Penn Libraries Events & Exhibitions
Tomorrow Never Knows: The Beatles in Text and Image

On exhibit February 27 - August 11, 2014

Symposium February 28 - March 1, 2014

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On Sunday, February 9th 1964, The Beatles appeared on Ed Sullivan's weekly televised variety show. Over 73 million viewers tuned in to watch the relatively unknown pop music group from Liverpool, England. With their mesmerizing appearance on the Sullivan show, Beatlemania arrived in North America, the group would set the musical and cultural trends for the next seven years. Since the groups' breakup in 1970, the Fab Four's music, image and cultural relevance have endured. To celebrate the fiftieth anniversary of the Beatles arrival in America, the Kislak Center at the University of Pennsylvania is hosting an exhibition of books about and by The Beatles. The exhibit will trace the representation of the iconographic group through a number of formats and genres including mass market paper backs, periodicals, ephemera, and deluxe signed editions published by Genesis Publishing in the United Kingdom.

Since 1964 thousands of magazines and books have been published on The Beatles. While this statement on the volume of publications is impressive, few commentators have had reason to remark on the nature, range, and the physical design of books on the musical group until recently. Since the appearance of The Beatles "official" history entitled Anthology (1995), a folio volume lavishly illustrated and accompanied with a six volume video set and audio compilation, many publishers have followed suit producing increasingly sophisticated illustrated books on The Beatles and the individual members of the group: John Lennon, Paul McCartney, George Harrison, and Ringo Starr.

For many collectors and fans, the group's recorded music continues to be the object of primary interest, as it should. With the recent release of the digitally re-mastered albums in mono and stereo in 2009 and issued in three different formats ranging from audio CD, vinyl, and digital formats, their music has not only survived, but also enhanced through evolving technologies. Nevertheless, the iconic corpus of original singles and albums still possess an aura which might be compared to a first edition of a printed book.

Beyond the recorded music, there is a vast catalog of autographs, memorabilia, and ephemera that has been produced during the past fifty years. Authentic autographs and signatures of the Beatles are growing increasingly rare; indeed, they were growing rarer with the advent of Beatlemania in 1963. There has been an enormous appetite for Beatles everything. The group was marketed as a commodity from 1963 forward. Products translate into profits. The Beatles as a commodity has proven to be lucrative for both the manufacturers and the individual members of the group. A quick global search of the The Beatles in Ebay results in 70,000 results. The value of this inventory could be as much as one million dollars.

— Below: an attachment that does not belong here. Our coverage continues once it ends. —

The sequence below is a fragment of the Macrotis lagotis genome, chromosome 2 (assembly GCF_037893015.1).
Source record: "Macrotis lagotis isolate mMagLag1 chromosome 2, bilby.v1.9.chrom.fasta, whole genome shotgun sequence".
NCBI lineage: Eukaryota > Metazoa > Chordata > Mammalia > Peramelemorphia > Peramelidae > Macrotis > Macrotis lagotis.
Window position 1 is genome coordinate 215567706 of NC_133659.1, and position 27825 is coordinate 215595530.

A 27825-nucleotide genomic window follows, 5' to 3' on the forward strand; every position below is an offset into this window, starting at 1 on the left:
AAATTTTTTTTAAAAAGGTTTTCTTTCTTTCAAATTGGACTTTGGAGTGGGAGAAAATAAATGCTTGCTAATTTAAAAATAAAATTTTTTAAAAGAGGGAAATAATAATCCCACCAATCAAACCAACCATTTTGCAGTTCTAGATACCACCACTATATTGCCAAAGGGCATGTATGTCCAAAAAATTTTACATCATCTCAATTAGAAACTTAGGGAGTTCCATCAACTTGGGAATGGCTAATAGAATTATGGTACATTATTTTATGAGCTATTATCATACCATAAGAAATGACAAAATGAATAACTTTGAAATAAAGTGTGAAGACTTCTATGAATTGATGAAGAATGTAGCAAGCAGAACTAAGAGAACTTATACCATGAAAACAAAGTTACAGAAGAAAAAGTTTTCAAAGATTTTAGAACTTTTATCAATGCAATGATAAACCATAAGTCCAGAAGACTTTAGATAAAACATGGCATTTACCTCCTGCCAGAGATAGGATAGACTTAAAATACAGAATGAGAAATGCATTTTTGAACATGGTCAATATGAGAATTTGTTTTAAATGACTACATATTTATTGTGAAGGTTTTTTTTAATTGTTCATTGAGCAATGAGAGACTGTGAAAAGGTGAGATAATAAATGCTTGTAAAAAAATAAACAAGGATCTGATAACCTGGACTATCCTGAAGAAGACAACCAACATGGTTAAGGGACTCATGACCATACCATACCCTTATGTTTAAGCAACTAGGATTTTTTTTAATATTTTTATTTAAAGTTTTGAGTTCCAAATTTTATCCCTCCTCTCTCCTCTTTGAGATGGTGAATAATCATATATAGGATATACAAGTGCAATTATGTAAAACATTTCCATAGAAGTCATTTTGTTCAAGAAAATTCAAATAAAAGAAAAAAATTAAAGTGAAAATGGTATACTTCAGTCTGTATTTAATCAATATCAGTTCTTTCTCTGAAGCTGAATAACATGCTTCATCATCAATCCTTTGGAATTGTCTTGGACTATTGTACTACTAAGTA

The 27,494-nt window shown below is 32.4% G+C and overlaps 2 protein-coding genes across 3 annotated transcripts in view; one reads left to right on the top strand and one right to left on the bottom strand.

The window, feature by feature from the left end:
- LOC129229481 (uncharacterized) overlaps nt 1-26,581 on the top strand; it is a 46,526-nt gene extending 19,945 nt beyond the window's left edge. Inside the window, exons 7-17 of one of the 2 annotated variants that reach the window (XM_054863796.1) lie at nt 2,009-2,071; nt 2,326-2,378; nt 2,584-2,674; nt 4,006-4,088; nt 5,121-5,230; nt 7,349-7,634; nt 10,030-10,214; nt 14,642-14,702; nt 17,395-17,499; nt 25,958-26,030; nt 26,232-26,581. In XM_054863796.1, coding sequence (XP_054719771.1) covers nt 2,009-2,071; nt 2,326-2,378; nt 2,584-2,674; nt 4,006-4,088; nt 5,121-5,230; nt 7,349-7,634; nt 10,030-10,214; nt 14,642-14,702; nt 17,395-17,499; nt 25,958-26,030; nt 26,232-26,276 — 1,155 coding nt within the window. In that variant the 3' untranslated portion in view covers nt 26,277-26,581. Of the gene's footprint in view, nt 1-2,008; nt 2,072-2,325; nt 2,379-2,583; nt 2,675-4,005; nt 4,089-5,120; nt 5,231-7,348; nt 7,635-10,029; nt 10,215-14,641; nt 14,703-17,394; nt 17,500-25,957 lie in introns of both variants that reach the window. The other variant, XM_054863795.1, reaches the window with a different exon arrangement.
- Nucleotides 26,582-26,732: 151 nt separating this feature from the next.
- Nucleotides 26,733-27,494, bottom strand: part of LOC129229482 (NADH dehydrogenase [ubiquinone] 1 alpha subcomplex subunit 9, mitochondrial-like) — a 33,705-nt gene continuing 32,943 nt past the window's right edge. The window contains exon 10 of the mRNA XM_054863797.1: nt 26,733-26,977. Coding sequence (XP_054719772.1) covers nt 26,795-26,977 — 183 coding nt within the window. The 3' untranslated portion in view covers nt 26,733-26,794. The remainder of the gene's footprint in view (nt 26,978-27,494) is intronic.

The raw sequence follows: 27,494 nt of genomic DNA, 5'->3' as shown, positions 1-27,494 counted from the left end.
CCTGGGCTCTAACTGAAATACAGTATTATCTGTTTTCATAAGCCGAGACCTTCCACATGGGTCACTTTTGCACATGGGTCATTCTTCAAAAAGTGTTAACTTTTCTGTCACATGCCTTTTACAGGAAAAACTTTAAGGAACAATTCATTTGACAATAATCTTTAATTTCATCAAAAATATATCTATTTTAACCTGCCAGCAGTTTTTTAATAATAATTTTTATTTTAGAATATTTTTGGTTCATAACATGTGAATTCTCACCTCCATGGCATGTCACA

In addition to texts, the exhibition will include an array of illustrated books which present in a variety of formats an array of iconic images which form a meta-narrative of the groups public image as it evolved from 1964 to 1969. These images also are used in licensed products like puzzles, games, calendars, and other printed ephemera and objects

Thursday, February 27, 5:30 PM
Exhibition Reception and Book Launch
Kamin Gallery, Van Pelt-Dietrich Library, first floor
Join us for the exhibition opening reception and the Philadelphia book launch of Jude Southerland Kessler's She Loves You, the third of her nine biographical novels on the life of John Lennon. This event has Already occurred, registration is closed.

Kamin Gallery
Van Pelt Dietrich Library Center, first floor
3420 Walnut Street, Philadelphia, PA
Gallery hours: Monday-Friday, 9am-6pm
Saturday and Sunday, by prior arrangement (215.898.7088 or rbml@pobox.upenn.edu)
Free and open to the public (please show photo ID at entrance)
For more information: 215.898.7088 or rbml@pobox.upenn.edu